Critics have often emphasised the convergence of the creative paths of two great composers who began their careers in the stifling artistic climate of the USSR: Arvo Pärt (Estonia) and Valentyn Sylvestrov (Ukraine). Both searched for new expressive devices, initially following the avant-garde of the West, before eventually turning to silence, mysticism, and dialogue with tradition, although each did so in his own, very personal way. For both of them, this turn took place in the mid-1970s – for Sylvestrov, for example, it came in the cycle of Silent Songs, which later led to his exploration of the highly emotional post-Romantic style (Symphony No. 5) as well as an intense interest in Orthodox chant and Ukrainian national music (as well as in a strong reaction to the dramatic events of the present day, such as his Diptych to the words of Taras Shevchenko). Participation in the world premiere of a work by a composer of such class and renown is always an honour and experience for musicians, and an important and exciting event for audiences. This is precisely what we should expect in this April concert, when the Warsaw Philharmonic Choir will perform for the very first time Sylvestrov’s Psalm – a cycle of eight variations on the Ukrainian song Oj, zza hory kam'yanoyi.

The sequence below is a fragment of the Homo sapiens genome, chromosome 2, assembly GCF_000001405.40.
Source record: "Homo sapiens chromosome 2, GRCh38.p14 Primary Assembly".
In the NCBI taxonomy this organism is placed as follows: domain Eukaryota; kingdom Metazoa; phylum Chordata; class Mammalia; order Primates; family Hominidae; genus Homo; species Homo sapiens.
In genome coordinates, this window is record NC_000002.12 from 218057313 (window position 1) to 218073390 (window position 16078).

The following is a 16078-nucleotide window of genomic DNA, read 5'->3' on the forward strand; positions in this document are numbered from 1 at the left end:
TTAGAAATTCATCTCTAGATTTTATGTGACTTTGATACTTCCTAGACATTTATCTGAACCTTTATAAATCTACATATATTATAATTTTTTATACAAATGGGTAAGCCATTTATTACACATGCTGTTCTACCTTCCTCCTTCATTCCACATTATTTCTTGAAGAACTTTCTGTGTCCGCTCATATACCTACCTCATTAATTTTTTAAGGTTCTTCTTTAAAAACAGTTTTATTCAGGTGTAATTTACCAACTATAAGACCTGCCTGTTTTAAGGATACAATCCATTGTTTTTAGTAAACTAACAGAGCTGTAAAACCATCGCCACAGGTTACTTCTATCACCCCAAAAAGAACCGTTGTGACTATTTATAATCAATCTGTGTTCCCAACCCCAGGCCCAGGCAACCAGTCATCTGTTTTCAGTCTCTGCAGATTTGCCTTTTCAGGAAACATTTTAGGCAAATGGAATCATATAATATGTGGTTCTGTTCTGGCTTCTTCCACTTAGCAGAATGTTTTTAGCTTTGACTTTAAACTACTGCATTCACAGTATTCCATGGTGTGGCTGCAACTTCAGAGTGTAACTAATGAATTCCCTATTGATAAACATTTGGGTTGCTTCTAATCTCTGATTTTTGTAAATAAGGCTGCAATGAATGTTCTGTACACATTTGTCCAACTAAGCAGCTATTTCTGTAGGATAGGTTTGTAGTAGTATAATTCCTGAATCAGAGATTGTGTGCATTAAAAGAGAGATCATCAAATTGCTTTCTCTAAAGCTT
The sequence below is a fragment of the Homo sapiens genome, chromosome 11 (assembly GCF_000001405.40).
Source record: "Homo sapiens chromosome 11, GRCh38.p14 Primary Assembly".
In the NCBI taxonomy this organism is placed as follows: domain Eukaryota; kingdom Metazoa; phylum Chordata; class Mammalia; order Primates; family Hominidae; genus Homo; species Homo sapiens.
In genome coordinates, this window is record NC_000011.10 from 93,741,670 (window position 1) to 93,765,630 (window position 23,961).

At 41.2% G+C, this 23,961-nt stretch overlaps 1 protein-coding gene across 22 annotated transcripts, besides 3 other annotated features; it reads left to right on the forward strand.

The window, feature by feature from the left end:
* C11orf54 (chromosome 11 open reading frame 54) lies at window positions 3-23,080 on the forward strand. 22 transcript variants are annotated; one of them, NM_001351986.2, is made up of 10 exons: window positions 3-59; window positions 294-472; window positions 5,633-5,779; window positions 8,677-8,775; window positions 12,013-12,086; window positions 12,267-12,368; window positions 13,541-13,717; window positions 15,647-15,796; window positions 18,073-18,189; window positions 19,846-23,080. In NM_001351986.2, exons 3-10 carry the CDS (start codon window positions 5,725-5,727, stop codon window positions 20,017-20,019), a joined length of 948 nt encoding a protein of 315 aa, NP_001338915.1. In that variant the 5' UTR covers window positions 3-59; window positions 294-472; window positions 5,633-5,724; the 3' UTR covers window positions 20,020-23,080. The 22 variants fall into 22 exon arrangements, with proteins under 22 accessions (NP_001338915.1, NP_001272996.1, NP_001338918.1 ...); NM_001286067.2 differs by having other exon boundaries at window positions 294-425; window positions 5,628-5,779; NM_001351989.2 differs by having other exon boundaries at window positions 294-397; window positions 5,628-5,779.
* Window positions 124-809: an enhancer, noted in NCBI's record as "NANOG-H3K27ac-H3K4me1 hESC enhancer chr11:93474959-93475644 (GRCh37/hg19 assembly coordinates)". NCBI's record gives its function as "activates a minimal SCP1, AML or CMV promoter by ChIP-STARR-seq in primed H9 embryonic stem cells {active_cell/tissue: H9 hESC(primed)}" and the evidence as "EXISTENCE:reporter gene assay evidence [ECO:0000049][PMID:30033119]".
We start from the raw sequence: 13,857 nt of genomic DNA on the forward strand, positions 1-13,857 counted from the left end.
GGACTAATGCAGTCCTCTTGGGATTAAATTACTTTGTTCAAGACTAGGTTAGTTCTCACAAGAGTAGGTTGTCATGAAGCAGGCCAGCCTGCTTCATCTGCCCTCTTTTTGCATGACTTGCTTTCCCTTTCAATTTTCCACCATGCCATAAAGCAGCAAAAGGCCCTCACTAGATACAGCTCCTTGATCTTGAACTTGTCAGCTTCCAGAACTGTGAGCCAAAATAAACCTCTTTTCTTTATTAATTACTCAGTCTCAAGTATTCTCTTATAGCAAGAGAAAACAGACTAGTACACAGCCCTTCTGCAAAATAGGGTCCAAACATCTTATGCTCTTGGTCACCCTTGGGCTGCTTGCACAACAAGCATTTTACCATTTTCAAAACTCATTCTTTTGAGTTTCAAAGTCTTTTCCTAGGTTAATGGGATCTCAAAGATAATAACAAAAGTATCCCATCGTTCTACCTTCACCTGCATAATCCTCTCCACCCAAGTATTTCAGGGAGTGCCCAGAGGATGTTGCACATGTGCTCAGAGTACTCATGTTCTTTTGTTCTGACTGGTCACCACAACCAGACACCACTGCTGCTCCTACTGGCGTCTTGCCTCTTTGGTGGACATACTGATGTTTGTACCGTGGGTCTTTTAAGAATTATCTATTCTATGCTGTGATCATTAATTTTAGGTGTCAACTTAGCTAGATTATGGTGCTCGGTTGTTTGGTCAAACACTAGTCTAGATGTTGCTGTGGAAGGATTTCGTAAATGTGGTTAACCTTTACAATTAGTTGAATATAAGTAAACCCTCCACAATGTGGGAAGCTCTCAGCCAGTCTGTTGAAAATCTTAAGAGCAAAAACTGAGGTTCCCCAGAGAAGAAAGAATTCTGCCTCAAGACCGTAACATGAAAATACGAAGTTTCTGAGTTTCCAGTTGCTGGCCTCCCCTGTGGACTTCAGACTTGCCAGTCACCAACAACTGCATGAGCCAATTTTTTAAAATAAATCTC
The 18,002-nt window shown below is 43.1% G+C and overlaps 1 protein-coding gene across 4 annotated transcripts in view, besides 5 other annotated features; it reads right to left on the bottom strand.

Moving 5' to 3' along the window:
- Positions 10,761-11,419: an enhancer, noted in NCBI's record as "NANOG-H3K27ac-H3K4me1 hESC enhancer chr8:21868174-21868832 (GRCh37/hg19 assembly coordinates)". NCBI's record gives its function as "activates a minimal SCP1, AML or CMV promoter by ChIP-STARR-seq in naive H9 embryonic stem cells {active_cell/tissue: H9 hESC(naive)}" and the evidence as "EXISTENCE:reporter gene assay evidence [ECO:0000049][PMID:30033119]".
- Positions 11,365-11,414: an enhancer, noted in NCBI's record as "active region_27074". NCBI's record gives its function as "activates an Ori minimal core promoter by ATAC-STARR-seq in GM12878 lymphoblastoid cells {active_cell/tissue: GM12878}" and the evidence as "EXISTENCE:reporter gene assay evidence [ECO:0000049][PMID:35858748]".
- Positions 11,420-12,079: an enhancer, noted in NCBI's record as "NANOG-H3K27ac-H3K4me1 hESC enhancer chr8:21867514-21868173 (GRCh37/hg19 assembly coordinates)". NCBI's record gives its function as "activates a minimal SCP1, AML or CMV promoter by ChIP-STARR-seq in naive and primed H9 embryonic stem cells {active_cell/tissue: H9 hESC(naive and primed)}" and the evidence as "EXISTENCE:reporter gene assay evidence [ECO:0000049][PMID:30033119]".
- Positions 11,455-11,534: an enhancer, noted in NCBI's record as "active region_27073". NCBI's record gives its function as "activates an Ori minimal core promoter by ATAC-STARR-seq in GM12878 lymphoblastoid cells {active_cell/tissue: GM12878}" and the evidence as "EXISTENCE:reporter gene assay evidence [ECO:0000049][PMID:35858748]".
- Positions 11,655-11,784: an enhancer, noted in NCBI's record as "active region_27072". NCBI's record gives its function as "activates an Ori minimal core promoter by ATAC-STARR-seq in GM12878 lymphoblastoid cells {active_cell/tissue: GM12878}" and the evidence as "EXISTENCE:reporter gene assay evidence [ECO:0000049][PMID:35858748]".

The best-known medieval text describing the horror of the Last Judgement is the Dies irae sequence, which is included in the liturgy of the Mass for the Dead and has been spectacularly set to music on many occasions. However, it is not the only one such example. A similar role is performed by the hymn Apparebit repentina dies (the first words of each of its stanzas form an acrostic of the alphabet), which in 1947 served as the basis for a motet for choir and brass written by Paul Hindemith. This unusually impressive and poignant work, full of contrasts and perfectly exploiting the full sound palette of the ensemble, is relatively rarely performed, which makes its appearance in the concert programme all the more interesting.
Valentyn Sylvestrov's composition commissioned by the Adam Mickiewicz Institute.
Financed by the Ministry of Culture and National Heritage as part of the 2017–2022 NIEPODLEGŁA Multi-Year Programme